where \(r^{i}\) is an empirical constant, \(T\) is temperature and \(T^{i}_{\inf }\) and \(T^{i}_{\sup }\) are the lower and the upper developmental temperature thresholds, respectively. The development rate of the adult stage (\(i = 3\)) is not defined as we consider only the emergence of the adults (i.e. the flux of individuals transferred from the pupal stage). In our model we consider \(T_{{{\text{La}}}}\) as equal to the minimum temperature threshold allowing the development of post-overwintering larvae \(T_{{{\text{La}}}} = T^{1}_{\inf }\). This is justified by the reasonable biological assumption that the temperature determining diapause termination and triggering larval development is equal to the minimum temperature that allows development in post-overwintering larvae. The soil temperature threshold triggering diapause termination \(T_{{{\text{La}}}}\) and the parameters related to the development rate function of post-overwintering larvae are estimated during the parameterisation process (see Sect. 2.4.1). Parameters related to the development rate function of pupae are estimated from data available in Ludwig (1928) (see Sect. 2.3). A graphical representation of the conceptual model and the parameters estimated in our study is presented in Fig. 1. In all the simulations, the initial conditions are set to 100 diapausing larvae at the 1st of January and to zero individuals for the other stages. All simulations end at the 31st of December of the same year. The Kolmogorov equation used for simulating pest population dynamics and phenology in sub-model M2 is presented in Gilioli et al. (2016, 2021), Pasquali et al. (2019, 2020). The full mathematical description of the model presented here can be found in Section S1 of supplementary materials.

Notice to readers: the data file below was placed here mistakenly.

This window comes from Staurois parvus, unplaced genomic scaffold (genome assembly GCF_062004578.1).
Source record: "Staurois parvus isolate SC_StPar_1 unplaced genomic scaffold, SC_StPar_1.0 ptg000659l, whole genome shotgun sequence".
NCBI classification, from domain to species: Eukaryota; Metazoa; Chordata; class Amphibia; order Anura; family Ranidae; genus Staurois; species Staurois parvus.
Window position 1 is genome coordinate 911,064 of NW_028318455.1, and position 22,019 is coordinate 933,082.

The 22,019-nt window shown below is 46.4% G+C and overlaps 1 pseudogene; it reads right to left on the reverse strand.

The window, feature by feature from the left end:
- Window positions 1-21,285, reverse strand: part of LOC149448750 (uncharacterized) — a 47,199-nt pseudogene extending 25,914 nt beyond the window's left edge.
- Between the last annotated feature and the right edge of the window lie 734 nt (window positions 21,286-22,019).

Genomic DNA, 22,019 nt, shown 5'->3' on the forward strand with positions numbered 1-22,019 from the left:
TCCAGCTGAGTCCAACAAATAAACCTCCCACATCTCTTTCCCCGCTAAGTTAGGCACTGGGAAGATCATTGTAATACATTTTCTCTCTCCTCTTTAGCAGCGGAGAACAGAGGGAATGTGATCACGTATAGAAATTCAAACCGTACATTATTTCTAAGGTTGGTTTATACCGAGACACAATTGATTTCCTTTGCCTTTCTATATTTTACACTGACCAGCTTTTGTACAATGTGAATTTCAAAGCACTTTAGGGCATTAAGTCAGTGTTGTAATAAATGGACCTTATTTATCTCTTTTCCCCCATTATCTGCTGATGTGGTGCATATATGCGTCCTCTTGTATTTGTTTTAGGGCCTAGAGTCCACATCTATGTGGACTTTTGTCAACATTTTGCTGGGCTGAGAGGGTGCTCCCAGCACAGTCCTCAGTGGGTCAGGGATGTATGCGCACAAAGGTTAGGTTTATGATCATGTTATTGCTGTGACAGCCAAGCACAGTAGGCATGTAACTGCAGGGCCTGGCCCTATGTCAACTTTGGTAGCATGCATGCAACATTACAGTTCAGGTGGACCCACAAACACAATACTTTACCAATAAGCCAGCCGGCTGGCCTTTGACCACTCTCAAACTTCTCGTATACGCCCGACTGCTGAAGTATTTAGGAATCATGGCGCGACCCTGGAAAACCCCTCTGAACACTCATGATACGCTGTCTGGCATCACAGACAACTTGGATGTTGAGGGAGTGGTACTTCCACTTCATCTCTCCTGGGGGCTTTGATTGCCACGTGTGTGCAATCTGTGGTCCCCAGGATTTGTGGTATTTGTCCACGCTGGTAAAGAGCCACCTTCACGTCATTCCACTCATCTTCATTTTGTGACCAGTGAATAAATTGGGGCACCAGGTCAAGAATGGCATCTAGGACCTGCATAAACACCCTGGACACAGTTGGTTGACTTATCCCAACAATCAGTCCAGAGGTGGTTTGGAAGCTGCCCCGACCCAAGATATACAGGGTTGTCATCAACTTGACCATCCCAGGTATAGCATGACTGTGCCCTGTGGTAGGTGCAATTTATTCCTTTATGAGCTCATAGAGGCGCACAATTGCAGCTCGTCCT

Fig. 1
figure1

Conceptual scheme showing the model inputs (soil temperature, temperature threshold triggering diapause termination, and development rate functions), model output (adult emergence) and the relation between the two sub-models M1 and M2. Parameters in bold related to the soil temperature threshold triggering larval diapause termination (\(T_{{{\text{La}}}}\)) and to the development rate function of post-overwintering larvae (\(r^{1} ;T_{\inf }^{1} ;T_{\sup }^{1}\)) were estimated through the parameterisation process. Parameters related to the development rate function of pupae (\(r^{2} ;T_{\inf }^{2} ;T_{\sup }^{2}\)) were estimated from data available in Ludwig (1928)